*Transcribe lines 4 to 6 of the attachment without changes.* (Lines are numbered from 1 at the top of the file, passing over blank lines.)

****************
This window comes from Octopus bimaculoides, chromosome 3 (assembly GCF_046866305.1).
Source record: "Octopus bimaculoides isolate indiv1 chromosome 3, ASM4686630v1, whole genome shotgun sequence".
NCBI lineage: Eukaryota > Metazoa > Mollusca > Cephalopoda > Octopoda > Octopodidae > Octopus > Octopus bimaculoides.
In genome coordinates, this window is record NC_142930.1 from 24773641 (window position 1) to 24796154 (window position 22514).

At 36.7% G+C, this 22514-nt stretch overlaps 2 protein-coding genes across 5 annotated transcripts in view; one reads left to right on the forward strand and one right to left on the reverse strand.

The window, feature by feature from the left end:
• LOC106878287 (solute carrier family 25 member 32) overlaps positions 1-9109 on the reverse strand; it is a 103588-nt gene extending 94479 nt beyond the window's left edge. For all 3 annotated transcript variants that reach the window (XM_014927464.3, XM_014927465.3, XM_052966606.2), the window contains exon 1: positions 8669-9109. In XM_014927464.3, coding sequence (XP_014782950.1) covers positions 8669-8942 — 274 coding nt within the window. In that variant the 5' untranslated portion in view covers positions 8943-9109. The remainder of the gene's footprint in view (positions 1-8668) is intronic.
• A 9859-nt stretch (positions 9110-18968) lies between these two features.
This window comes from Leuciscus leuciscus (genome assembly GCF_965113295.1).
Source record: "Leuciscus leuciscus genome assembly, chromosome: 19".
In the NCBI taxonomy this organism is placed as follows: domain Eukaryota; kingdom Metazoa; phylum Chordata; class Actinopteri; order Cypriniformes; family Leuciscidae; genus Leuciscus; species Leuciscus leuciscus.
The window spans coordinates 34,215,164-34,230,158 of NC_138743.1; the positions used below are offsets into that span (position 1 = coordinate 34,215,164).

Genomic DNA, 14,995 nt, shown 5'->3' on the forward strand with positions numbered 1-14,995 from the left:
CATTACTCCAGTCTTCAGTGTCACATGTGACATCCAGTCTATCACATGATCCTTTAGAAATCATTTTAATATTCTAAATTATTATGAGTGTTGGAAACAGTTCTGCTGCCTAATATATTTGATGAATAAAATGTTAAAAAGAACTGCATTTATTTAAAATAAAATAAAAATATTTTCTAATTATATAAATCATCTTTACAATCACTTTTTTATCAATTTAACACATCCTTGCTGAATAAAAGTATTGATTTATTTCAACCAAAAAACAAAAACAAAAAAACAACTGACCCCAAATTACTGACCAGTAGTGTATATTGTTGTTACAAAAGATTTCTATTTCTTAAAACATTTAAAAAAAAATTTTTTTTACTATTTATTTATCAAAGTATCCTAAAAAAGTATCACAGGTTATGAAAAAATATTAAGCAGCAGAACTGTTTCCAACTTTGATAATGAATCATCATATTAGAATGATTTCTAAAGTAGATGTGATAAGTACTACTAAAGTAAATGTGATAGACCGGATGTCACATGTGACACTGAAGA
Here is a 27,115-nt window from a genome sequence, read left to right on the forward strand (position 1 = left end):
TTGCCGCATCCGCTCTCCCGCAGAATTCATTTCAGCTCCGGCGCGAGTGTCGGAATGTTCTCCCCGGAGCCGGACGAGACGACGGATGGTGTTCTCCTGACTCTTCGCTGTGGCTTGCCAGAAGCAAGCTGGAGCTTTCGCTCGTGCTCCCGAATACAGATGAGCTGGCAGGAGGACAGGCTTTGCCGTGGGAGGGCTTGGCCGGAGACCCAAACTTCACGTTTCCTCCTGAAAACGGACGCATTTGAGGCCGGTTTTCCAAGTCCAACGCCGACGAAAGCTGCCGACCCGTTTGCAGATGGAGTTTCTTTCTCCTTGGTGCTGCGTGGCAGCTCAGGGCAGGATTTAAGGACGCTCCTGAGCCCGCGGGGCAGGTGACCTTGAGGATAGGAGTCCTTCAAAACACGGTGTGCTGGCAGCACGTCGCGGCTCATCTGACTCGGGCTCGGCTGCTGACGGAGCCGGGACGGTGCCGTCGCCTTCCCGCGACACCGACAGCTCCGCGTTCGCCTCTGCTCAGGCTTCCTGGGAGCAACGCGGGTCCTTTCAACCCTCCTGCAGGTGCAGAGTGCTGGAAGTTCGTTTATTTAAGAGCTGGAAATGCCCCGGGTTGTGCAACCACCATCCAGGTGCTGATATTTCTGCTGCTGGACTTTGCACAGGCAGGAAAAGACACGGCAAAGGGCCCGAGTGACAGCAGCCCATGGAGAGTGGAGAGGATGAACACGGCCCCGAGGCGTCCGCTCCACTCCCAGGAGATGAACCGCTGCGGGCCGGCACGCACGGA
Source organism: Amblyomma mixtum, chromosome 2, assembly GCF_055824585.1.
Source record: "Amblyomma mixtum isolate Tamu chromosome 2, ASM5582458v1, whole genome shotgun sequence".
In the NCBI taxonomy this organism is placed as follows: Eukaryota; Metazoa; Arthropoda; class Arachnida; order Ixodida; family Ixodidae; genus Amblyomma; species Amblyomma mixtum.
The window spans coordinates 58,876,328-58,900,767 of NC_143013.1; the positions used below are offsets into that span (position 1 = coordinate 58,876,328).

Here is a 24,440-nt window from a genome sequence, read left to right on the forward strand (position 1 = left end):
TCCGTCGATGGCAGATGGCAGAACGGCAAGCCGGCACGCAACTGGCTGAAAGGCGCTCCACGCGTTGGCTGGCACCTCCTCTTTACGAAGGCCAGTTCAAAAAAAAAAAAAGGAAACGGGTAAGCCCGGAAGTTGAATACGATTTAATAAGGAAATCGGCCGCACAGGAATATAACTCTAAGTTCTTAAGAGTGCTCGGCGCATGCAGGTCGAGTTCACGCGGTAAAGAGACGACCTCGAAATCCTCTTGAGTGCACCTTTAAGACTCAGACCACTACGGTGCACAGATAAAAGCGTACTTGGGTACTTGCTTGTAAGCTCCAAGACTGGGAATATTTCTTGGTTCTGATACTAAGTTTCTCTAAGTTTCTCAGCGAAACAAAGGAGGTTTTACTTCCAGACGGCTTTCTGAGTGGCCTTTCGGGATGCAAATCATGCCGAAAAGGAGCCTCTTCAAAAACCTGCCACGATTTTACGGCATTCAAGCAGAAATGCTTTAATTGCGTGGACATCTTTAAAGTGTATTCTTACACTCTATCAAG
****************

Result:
In genome coordinates, this window is record NC_142930.1 from 24773641 (window position 1) to 24796154 (window position 22514).

At 36.7% G+C, this 22514-nt stretch overlaps 2 protein-coding genes across 5 annotated transcripts in view; one reads left to right on the forward strand and one right to left on the reverse strand.

The window, feature by feature from the left end: